In 2013, the MetLife Foundation declared that it was making a $200 million commitment over five years toward global financial inclusion, beginning with low-income communities in Asia, Europe, Latin America, the Middle East, and the U.S. within two years. Around $70 million of that initial pledge was distributed to various organizations working toward the common goal of helping people access affordable financial services and become more knowledgeable about personal finances.
MetLife continued to keep its financial inclusion money train rolling by partnering with the Wall Street Journal to launch the Financial Inclusion Challenge. The two-year global project was initially launched in Asia and is managed by the as part of the paper’s "Financing the Future" program, a major editorial initiative in which the WSJ provides news, statistics, and other financial inclusion insights. Earlier this month, the MetLife Foundation announced that it would remain the exclusive partner for the challenge.
MetLife has once again become the exclusive backer of another financial inclusion challenge, this time with the global social enterprise outfit, Verb.
The MetLife Foundation and Verb are launching Inclusion Plus, a worldwide competition aimed at “entrepreneurs, nonprofits, and companies focused on addressing the financial health needs of low to moderate income households.” The contest, which is managed by Verb, is making its debut in Ireland, with plans to expand to a minimum of 10 countries over the next three years.
The goal, according to president and CEO of the MetLife Foundation, Dennis White, is “to significantly extend beyond the work of traditional financial institutions through a series of competitions with a focus on the unique needs of each location.” The top five winners will receive a $50,000 award from the foundation.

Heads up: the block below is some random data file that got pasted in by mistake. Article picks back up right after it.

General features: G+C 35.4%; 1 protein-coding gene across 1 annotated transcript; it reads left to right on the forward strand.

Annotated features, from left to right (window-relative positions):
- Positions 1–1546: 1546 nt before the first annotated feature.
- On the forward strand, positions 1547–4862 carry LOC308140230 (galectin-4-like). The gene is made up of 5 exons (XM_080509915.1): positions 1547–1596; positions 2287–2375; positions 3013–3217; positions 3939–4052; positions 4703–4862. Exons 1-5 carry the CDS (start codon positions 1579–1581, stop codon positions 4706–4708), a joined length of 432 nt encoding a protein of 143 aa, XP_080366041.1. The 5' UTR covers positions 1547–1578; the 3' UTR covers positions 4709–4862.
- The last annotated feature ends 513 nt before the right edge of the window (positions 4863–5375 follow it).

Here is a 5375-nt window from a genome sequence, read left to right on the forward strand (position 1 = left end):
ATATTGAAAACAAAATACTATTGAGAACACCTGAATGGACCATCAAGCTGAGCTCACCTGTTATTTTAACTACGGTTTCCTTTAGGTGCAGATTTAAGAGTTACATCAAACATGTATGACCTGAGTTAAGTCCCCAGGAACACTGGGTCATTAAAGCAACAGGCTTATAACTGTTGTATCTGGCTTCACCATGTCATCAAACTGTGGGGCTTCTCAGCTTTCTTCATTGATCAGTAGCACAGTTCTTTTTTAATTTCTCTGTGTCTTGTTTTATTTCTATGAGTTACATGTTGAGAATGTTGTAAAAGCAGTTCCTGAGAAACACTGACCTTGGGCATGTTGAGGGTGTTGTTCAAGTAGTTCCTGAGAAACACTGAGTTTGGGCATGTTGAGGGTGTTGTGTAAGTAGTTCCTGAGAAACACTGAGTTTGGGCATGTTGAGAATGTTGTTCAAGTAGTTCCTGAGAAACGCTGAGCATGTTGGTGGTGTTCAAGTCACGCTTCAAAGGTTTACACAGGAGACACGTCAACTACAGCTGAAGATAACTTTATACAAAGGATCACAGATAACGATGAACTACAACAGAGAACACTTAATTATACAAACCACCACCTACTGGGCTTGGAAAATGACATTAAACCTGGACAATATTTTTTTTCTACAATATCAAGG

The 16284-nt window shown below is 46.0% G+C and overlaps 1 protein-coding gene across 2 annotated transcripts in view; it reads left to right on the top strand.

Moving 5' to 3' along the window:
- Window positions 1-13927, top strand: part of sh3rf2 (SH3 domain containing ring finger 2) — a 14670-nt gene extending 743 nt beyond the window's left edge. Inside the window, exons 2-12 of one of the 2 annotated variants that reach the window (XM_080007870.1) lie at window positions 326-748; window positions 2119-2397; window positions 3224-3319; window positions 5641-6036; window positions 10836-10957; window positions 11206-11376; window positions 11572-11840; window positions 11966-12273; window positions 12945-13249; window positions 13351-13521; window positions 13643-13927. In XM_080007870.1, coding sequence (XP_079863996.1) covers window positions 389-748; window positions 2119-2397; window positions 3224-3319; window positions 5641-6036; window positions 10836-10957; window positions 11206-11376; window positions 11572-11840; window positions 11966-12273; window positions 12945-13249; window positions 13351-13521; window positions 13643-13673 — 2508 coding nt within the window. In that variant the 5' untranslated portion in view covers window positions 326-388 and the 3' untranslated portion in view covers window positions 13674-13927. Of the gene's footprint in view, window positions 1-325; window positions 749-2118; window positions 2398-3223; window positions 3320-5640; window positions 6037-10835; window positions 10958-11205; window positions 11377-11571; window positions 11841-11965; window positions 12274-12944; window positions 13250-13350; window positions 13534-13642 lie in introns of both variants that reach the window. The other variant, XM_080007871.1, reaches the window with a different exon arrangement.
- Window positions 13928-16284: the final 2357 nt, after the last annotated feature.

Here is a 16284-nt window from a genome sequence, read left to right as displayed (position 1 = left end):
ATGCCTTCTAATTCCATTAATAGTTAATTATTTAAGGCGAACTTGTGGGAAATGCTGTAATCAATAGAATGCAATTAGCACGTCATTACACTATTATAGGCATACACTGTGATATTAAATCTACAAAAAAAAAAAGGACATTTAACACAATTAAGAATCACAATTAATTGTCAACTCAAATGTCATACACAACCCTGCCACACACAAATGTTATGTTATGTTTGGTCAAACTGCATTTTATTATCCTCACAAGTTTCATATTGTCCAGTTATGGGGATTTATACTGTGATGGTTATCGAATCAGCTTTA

MetLife hasn’t been on the financial inclusion scene for very long, but it’s already made some impressive headway. In addition to partnering with WSJ and Verb, the foundation joined forces with Bankable Frontier Associates and Rockefeller Philanthropy Advisors (RPA) to developed Optimizing Performance Through Improved Cross Sell, or OPTIX program. The program is aimed at helping local microfinance institutions (MFIs) better meet the needs of their clients.
MetLife’s drive to bring the over 2 billion people worldwide without access to basic financial services into the fold isn’t all about competitions and helping MFIs better serve their clients. The foundation is also bent on increasing all around global engagement in the financial inclusion field. And one way its accomplishing that task is through its Multipliers of Prosperity website.
Multipliers of Prosperity—a collaboration between the MetLife Foundation and WSJ—is a multi-media content site that includes videos, infographics, and informative content on all matters of financial inclusion with topics ranging from building economic security to saving for retirement. The foundation recently committed to host the website for a second year. And it’s already managed to gain the attentions of likes of Bill Gates, the Gates Foundation, FINCA, and the Tory Burch Foundation. Pretty impressive.
The MetLife Foundation isn’t the only player in the financial inclusion game. It’s not even the biggest player. But, it is one of the more innovative ones that has managed to address the historical and continuing financial inclusion challenges as well as the current roadblocks without going off course.